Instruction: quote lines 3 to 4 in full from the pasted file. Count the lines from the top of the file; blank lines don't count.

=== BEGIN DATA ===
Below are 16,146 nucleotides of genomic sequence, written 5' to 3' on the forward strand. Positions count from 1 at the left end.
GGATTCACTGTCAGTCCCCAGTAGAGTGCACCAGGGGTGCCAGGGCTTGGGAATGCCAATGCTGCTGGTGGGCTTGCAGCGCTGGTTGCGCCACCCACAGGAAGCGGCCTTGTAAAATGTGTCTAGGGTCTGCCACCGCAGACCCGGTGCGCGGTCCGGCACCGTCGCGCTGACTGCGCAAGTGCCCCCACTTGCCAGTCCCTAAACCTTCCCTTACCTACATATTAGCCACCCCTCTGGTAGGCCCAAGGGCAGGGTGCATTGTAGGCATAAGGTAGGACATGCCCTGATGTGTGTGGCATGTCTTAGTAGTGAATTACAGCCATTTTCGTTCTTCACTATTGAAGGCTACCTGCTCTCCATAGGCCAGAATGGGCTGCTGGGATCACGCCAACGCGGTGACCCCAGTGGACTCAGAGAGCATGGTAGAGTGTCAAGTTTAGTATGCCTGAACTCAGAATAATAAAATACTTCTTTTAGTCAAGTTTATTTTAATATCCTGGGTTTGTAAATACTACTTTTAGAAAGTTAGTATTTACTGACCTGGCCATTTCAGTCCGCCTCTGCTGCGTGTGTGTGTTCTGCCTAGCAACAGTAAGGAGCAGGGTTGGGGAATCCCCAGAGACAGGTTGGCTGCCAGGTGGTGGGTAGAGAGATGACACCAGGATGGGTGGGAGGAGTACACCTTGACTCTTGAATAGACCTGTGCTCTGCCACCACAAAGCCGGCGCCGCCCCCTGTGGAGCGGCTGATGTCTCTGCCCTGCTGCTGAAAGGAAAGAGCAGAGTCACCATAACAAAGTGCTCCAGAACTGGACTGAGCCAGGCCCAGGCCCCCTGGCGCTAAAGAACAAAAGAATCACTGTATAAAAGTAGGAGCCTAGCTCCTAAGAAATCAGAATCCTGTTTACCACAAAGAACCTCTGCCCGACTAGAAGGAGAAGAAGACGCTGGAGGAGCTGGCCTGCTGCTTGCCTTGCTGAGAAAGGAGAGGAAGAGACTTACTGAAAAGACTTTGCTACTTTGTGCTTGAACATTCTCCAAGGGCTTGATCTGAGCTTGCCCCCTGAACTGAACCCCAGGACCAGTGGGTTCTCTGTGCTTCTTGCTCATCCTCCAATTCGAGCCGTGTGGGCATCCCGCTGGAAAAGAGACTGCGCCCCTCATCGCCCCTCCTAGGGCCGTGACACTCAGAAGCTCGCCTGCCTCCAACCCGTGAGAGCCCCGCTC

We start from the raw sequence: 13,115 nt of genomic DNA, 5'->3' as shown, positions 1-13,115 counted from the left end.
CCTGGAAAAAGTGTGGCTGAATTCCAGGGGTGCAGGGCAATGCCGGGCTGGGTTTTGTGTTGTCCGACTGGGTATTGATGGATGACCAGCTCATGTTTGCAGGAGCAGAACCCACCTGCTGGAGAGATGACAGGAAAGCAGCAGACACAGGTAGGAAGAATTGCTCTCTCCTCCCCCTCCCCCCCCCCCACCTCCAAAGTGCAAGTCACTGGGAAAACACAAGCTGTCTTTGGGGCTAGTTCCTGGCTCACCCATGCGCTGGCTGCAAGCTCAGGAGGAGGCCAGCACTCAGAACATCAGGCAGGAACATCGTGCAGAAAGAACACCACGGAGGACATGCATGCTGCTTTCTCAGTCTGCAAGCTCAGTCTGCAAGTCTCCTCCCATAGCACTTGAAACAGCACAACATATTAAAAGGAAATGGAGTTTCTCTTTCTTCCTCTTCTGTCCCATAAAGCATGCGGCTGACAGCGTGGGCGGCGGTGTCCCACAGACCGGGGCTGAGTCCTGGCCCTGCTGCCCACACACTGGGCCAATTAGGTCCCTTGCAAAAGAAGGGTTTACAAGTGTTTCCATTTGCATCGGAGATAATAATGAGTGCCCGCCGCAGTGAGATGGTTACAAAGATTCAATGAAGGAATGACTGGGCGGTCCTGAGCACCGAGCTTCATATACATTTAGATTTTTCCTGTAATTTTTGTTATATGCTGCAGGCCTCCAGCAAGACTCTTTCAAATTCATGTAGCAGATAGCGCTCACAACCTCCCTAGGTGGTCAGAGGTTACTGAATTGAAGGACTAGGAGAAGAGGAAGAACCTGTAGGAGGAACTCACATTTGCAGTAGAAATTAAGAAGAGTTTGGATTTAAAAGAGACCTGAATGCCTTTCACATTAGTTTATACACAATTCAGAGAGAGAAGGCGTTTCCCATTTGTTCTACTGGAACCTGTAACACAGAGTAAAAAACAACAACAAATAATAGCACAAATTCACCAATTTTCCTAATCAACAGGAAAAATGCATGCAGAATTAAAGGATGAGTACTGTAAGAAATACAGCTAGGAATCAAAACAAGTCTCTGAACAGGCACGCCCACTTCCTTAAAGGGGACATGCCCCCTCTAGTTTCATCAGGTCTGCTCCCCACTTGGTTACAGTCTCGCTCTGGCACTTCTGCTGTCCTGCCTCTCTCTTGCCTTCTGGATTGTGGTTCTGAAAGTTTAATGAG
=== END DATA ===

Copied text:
We start from the raw sequence: 13,115 nt of genomic DNA, 5'->3' as shown, positions 1-13,115 counted from the left end.
CCTGGAAAAAGTGTGGCTGAATTCCAGGGGTGCAGGGCAATGCCGGGCTGGGTTTTGTGTTGTCCGACTGGGTATTGATGGATGACCAGCTCATGTTTGCAGGAGCAGAACCCACCTGCTGGAGAGATGACAGGAAAGCAGCAGACACAGGTAGGAAGAATTGCTCTCTCCTCCCCCTCCCCCCCCCCCACCTCCAAAGTGCAAGTCACTGGGAAAACACAAGCTGTCTTTGGGGCTAGTTCCTGGCTCACCCATGCGCTGGCTGCAAGCTCAGGAGGAGGCCAGCACTCAGAACATCAGGCAGGAACATCGTGCAGAAAGAACACCACGGAGGACATGCATGCTGCTTTCTCAGTCTGCAAGCTCAGTCTGCAAGTCTCCTCCCATAGCACTTGAAACAGCACAACATATTAAAAGGAAATGGAGTTTCTCTTTCTTCCTCTTCTGTCCCATAAAGCATGCGGCTGACAGCGTGGGCGGCGGTGTCCCACAGACCGGGGCTGAGTCCTGGCCCTGCTGCCCACACACTGGGCCAATTAGGTCCCTTGCAAAAGAAGGGTTTACAAGTGTTTCCATTTGCATCGGAGATAATAATGAGTGCCCGCCGCAGTGAGATGGTTACAAAGATTCAATGAAGGAATGACTGGGCGGTCCTGAGCACCGAGCTTCATATACATTTAGATTTTTCCTGTAATTTTTGTTATATGCTGCAGGCCTCCAGCAAGACTCTTTCAAATTCATGTAGCAGATAGCGCTCACAACCTCCCTAGGTGGTCAGAGGTTACTGAATTGAAGGACTAGGAGAAGAGGAAGAACCTGTAGGAGGAACTCACATTTGCAGTAGAAATTAAGAAGAGTTTGGATTTAAAAGAGACCTGAATGCCTTTCACATTAGTTTATACACAATTCAGAGAGAGAAGGCGTTTCCCATTTGTTCTACTGGAACCTGTAACACAGAGTAAAAAACAACAACAAATAATAGCACAAATTCACCAATTTTCCTAATCAACAGGAAAAATGCATGCAGAATTAAAGGATGAGTACTGTAAGAAATACAGCTAGGAATCAAAACAAGTCTCTGAACAGGCACGCCCACTTCCTTAAAGGGGACATGCCCCCTCTAGTTTCATCAGGTCTGCTCCCCACTTGGTTACAGTCTCGCTCTGGCACTTCTGCTGTCCTGCCTCTCTCTTGCCTTCTGGATTGTGGTTCTGAAAGTTTAATGAG